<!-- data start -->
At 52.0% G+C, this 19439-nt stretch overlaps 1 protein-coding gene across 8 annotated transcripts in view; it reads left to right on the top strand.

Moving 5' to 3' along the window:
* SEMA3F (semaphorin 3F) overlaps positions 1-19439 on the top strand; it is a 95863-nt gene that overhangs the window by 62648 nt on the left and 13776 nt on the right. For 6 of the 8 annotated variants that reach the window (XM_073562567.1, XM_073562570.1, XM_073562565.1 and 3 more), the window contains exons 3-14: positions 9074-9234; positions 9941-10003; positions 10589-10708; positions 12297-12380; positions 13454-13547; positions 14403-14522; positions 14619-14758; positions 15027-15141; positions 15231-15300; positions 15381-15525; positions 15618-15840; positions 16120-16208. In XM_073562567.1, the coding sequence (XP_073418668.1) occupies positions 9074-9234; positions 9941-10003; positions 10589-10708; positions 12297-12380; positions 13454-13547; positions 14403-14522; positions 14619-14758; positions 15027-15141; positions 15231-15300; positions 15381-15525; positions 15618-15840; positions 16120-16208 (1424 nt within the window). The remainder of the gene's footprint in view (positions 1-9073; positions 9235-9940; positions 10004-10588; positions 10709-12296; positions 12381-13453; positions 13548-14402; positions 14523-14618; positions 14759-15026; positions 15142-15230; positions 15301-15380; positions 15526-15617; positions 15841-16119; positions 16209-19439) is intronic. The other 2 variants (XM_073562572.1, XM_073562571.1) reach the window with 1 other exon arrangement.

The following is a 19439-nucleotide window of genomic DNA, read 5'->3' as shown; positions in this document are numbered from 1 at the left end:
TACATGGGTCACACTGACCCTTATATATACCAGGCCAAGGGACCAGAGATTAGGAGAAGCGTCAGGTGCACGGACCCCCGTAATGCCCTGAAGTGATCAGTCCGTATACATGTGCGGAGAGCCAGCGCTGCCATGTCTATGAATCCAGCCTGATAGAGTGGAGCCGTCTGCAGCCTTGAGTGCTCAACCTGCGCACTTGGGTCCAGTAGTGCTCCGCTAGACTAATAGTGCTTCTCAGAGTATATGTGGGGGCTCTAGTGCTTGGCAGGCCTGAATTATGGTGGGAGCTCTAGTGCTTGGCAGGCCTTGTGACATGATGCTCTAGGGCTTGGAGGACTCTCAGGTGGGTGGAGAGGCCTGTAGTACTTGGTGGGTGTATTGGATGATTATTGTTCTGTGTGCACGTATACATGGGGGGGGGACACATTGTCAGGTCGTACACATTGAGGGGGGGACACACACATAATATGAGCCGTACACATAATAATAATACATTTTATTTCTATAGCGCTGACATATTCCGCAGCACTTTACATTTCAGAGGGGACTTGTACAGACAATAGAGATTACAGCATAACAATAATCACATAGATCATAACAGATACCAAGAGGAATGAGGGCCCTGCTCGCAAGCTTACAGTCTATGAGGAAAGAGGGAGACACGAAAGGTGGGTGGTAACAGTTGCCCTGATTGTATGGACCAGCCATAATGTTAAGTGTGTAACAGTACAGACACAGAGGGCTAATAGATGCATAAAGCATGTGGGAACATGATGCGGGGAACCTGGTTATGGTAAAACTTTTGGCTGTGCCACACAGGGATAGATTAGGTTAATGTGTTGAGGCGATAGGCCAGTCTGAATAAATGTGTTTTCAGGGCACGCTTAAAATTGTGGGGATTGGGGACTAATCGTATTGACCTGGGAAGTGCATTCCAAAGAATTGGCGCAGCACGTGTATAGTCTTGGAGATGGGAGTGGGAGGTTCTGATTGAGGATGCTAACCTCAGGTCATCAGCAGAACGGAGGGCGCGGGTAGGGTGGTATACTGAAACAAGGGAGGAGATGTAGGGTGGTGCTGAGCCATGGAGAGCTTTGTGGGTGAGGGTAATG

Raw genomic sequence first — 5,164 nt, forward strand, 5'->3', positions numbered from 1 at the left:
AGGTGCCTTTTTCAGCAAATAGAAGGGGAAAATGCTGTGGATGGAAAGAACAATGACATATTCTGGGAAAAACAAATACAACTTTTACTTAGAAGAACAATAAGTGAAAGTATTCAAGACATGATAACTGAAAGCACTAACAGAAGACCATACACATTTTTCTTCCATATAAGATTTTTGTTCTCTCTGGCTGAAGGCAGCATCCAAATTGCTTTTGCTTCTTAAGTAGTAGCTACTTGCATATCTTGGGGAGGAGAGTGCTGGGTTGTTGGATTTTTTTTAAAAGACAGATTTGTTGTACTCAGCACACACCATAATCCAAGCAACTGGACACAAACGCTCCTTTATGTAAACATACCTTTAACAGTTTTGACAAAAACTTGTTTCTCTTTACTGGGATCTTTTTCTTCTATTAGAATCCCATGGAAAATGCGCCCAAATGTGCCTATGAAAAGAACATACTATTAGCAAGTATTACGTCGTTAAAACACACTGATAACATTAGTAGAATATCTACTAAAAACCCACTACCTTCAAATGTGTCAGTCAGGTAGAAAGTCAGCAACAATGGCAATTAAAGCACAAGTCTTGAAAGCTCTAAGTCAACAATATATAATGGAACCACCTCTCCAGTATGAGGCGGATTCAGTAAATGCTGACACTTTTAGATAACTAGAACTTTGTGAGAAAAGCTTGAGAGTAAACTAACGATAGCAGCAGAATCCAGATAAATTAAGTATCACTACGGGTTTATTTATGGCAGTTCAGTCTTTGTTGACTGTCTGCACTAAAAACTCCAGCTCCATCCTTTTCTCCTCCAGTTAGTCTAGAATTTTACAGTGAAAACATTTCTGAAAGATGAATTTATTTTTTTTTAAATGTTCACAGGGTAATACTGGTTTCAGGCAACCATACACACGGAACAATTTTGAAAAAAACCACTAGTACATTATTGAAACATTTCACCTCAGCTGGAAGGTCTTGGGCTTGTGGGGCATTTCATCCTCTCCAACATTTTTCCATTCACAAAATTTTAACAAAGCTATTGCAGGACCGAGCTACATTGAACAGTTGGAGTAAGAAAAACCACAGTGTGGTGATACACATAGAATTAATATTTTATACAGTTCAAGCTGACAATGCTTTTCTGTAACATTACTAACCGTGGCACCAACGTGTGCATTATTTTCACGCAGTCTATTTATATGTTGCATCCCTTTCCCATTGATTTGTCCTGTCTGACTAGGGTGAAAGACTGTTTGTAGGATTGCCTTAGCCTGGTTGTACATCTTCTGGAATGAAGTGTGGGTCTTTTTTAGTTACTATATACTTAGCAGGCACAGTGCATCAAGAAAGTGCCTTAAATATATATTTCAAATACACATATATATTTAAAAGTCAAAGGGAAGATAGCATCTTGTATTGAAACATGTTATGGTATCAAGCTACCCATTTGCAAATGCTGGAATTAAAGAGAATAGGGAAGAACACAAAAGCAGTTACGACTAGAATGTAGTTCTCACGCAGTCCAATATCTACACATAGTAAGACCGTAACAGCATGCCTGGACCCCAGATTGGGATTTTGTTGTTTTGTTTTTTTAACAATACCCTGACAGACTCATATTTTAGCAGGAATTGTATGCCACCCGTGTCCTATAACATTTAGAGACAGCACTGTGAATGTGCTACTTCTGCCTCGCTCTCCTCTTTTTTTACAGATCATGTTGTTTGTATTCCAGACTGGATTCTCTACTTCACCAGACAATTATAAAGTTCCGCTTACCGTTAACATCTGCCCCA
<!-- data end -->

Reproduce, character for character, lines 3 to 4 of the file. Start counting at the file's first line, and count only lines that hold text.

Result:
* SEMA3F (semaphorin 3F) overlaps positions 1-19439 on the top strand; it is a 95863-nt gene that overhangs the window by 62648 nt on the left and 13776 nt on the right. For 6 of the 8 annotated variants that reach the window (XM_073562567.1, XM_073562570.1, XM_073562565.1 and 3 more), the window contains exons 3-14: positions 9074-9234; positions 9941-10003; positions 10589-10708; positions 12297-12380; positions 13454-13547; positions 14403-14522; positions 14619-14758; positions 15027-15141; positions 15231-15300; positions 15381-15525; positions 15618-15840; positions 16120-16208. In XM_073562567.1, the coding sequence (XP_073418668.1) occupies positions 9074-9234; positions 9941-10003; positions 10589-10708; positions 12297-12380; positions 13454-13547; positions 14403-14522; positions 14619-14758; positions 15027-15141; positions 15231-15300; positions 15381-15525; positions 15618-15840; positions 16120-16208 (1424 nt within the window). The remainder of the gene's footprint in view (positions 1-9073; positions 9235-9940; positions 10004-10588; positions 10709-12296; positions 12381-13453; positions 13548-14402; positions 14523-14618; positions 14759-15026; positions 15142-15230; positions 15301-15380; positions 15526-15617; positions 15841-16119; positions 16209-19439) is intronic. The other 2 variants (XM_073562572.1, XM_073562571.1) reach the window with 1 other exon arrangement.

The following is a 19439-nucleotide window of genomic DNA, read 5'->3' as shown; positions in this document are numbered from 1 at the left end: